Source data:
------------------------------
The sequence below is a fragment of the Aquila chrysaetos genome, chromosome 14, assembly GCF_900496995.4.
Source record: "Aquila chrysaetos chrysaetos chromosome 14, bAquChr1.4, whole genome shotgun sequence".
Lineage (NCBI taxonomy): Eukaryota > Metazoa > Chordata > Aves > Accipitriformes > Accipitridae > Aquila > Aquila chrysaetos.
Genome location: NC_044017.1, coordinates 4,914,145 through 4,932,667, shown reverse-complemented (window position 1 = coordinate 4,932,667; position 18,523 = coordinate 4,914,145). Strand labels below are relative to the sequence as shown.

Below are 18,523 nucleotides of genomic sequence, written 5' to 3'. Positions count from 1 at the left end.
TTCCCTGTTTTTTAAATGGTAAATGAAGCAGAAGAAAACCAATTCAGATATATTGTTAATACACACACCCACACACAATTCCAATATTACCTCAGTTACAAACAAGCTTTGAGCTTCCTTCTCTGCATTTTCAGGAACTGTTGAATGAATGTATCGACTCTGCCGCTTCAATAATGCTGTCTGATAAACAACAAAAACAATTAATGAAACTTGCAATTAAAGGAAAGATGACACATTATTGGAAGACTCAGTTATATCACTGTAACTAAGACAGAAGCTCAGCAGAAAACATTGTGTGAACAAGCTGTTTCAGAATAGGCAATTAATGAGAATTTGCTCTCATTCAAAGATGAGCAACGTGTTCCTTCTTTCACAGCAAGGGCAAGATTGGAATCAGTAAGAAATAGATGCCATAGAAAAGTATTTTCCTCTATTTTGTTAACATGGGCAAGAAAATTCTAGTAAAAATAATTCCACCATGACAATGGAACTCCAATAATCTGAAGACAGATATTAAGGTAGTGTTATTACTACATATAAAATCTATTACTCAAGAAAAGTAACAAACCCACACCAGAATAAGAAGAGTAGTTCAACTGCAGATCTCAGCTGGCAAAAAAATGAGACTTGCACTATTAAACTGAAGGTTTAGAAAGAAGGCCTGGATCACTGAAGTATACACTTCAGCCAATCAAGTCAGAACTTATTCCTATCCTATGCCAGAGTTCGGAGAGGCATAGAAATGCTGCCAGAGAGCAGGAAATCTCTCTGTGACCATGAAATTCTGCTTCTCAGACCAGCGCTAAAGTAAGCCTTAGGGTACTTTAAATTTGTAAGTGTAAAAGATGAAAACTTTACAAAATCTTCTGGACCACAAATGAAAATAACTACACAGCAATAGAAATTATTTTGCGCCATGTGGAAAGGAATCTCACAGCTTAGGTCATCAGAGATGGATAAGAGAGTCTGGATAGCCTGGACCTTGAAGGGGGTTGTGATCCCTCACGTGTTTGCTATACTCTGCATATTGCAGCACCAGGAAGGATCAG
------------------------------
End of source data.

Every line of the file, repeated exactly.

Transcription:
The sequence below is a fragment of the Aquila chrysaetos genome, chromosome 14, assembly GCF_900496995.4.
Source record: "Aquila chrysaetos chrysaetos chromosome 14, bAquChr1.4, whole genome shotgun sequence".
Lineage (NCBI taxonomy): Eukaryota > Metazoa > Chordata > Aves > Accipitriformes > Accipitridae > Aquila > Aquila chrysaetos.
Genome location: NC_044017.1, coordinates 4,914,145 through 4,932,667, shown reverse-complemented (window position 1 = coordinate 4,932,667; position 18,523 = coordinate 4,914,145). Strand labels below are relative to the sequence as shown.

Below are 18,523 nucleotides of genomic sequence, written 5' to 3'. Positions count from 1 at the left end.
TTCCCTGTTTTTTAAATGGTAAATGAAGCAGAAGAAAACCAATTCAGATATATTGTTAATACACACACCCACACACAATTCCAATATTACCTCAGTTACAAACAAGCTTTGAGCTTCCTTCTCTGCATTTTCAGGAACTGTTGAATGAATGTATCGACTCTGCCGCTTCAATAATGCTGTCTGATAAACAACAAAAACAATTAATGAAACTTGCAATTAAAGGAAAGATGACACATTATTGGAAGACTCAGTTATATCACTGTAACTAAGACAGAAGCTCAGCAGAAAACATTGTGTGAACAAGCTGTTTCAGAATAGGCAATTAATGAGAATTTGCTCTCATTCAAAGATGAGCAACGTGTTCCTTCTTTCACAGCAAGGGCAAGATTGGAATCAGTAAGAAATAGATGCCATAGAAAAGTATTTTCCTCTATTTTGTTAACATGGGCAAGAAAATTCTAGTAAAAATAATTCCACCATGACAATGGAACTCCAATAATCTGAAGACAGATATTAAGGTAGTGTTATTACTACATATAAAATCTATTACTCAAGAAAAGTAACAAACCCACACCAGAATAAGAAGAGTAGTTCAACTGCAGATCTCAGCTGGCAAAAAAATGAGACTTGCACTATTAAACTGAAGGTTTAGAAAGAAGGCCTGGATCACTGAAGTATACACTTCAGCCAATCAAGTCAGAACTTATTCCTATCCTATGCCAGAGTTCGGAGAGGCATAGAAATGCTGCCAGAGAGCAGGAAATCTCTCTGTGACCATGAAATTCTGCTTCTCAGACCAGCGCTAAAGTAAGCCTTAGGGTACTTTAAATTTGTAAGTGTAAAAGATGAAAACTTTACAAAATCTTCTGGACCACAAATGAAAATAACTACACAGCAATAGAAATTATTTTGCGCCATGTGGAAAGGAATCTCACAGCTTAGGTCATCAGAGATGGATAAGAGAGTCTGGATAGCCTGGACCTTGAAGGGGGTTGTGATCCCTCACGTGTTTGCTATACTCTGCATATTGCAGCACCAGGAAGGATCAG